It's not how far you fall, but how high you bounce.
I received a copy of this book from the publisher in exchange for an honest review and participation in a book discussion. ...more
Fifteen year old Lindy Simpson lives in the upper middle class neighborhood of the Woodland Hills subdivision in Baton Rouge in 1989. So when she is rFifteen year old Lindy Simpson lives in the upper middle class neighborhood of the Woodland Hills subdivision in Baton Rouge in 1989. So when she is raped one summer evening, it sends shock waves through the idyllic neighborhood where, in the late '80s the kids roamed free and safe through the streets and in the woods that surrounded their homes. The book's narrator is Lindy's neighbor, a boy a summer away from starting high school and in love with Lindy to the point of obsession. He reveals in the final sentences of the first chapter that "I should tell you now that I was one of the suspects. Hear me out. Let me explain."
He goes on to introduce us to all the suspects, including himself, and in this way I was sucked into the story. The first third of the book was very good, and then it started getting a little uncomfortable to read. The narrator was completely honest as he guides us through his life and the summer that changed him forever. I had to keep reading to see if he was guilty or not because as he told his story, parts became creepy and hard to read. He was obsessed with Lindy--he watches her from his window, from a tree outside her house, and fantasizes about her.
He then wanders away from the story to tell about Hurricane Katrina and compares Baton Rouge to New Orleans. Unnecessary to the storyline and distracting if you ask me. We finally do get resolution at the end but after all that was revealed in the storytelling, I found it to be disappointing. I know the most important part of this story was supposed to be in the telling of it, not in the revelation of the guilty party, but it didn't work that way for me. This is more literary fiction than a thriller, and while there are parts that are well done and beautifully written, I just couldn't like the story very much. After reading many reviews, it looks like I am in the minority on this one and it just may be the next big hit....more
Sophie Leigh’s real name is Sophie Sykes. But she hasn’t been called that for years, not since she became an A-list movie star. Living in Hollywood, sSophie Leigh’s real name is Sophie Sykes. But she hasn’t been called that for years, not since she became an A-list movie star. Living in Hollywood, she can forget all about her old life in England and the tragedy she left behind. But in the process, she’s lost something of herself, too. Eve Noel didn’t choose her name. A Hollywood producer did. In fact, he makes all the decisions for her—what to wear, when to smile, who to love. A product of the 1950s, Eve has none of Sophie’s modern self-confidence, but she knows she must follow her heart. One day, she simply vanishes: no one knows where she went, or why… As Sophie’s perfect-on-the-outside world begins to crumble, it seems her life might be linked to Eve’s. Sophie must unravel the mystery around Eve’s disappearance to save them both.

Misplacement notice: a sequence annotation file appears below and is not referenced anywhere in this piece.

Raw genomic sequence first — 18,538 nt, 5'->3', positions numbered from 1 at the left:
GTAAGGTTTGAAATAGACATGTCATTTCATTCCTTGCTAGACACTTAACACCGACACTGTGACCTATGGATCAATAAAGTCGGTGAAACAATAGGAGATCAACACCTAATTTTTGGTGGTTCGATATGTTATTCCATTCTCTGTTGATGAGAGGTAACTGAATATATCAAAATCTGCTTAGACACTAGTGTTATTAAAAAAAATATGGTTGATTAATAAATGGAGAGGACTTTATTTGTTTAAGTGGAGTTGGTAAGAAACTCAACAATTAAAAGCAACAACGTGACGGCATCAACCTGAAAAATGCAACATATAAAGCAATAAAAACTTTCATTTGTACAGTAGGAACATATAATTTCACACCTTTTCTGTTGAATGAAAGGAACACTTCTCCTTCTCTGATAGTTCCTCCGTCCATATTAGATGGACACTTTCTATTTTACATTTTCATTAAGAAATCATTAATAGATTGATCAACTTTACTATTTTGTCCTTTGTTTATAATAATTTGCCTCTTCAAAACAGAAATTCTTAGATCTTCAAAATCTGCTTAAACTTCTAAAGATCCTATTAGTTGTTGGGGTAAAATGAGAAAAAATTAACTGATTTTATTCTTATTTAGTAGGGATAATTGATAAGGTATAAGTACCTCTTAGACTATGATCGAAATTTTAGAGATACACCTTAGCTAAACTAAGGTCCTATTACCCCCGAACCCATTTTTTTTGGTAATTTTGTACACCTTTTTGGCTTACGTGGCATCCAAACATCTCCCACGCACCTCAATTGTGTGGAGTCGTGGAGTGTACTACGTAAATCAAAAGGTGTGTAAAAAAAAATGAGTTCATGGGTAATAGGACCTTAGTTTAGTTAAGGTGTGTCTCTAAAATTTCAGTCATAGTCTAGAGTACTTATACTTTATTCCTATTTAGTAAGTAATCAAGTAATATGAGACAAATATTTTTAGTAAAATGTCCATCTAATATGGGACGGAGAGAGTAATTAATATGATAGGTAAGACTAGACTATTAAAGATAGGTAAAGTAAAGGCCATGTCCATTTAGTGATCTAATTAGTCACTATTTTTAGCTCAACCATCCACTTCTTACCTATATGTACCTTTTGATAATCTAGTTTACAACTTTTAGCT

This book was slow starting for me. The second half was much better. The story alternates between Sophie and Eve. The first chapter is about Eve, when she was a young girl, but then her chapters are few and far between. For me, Eve had the stronger story and I had a hard time liking Sophie until the end. Sophie just seemed to be a spoiled, selfish girl who is sleeping with her producer. I really enjoyed the reading the letters between Don and Eve. They helped to piece together what happened to Eve after she disappeared. It was fairly obvious to me who was threatening Sophie and I was quite surprised she didn't handle things better than she did. The ending was satisfying for both women, I especially liked how things went for Eve.
Overall, a different and somewhat interesting read, but the politics of being a film star are too much for me and I really don't like the ways things are in Hollywood-- the attitudes and behaviors of most celebrities, producers, and directors. This book shows some of the negative parts of being a famous film star.
I received a copy of this book in exchange for an honest review and participation in an online discussion. 2.5 stars...more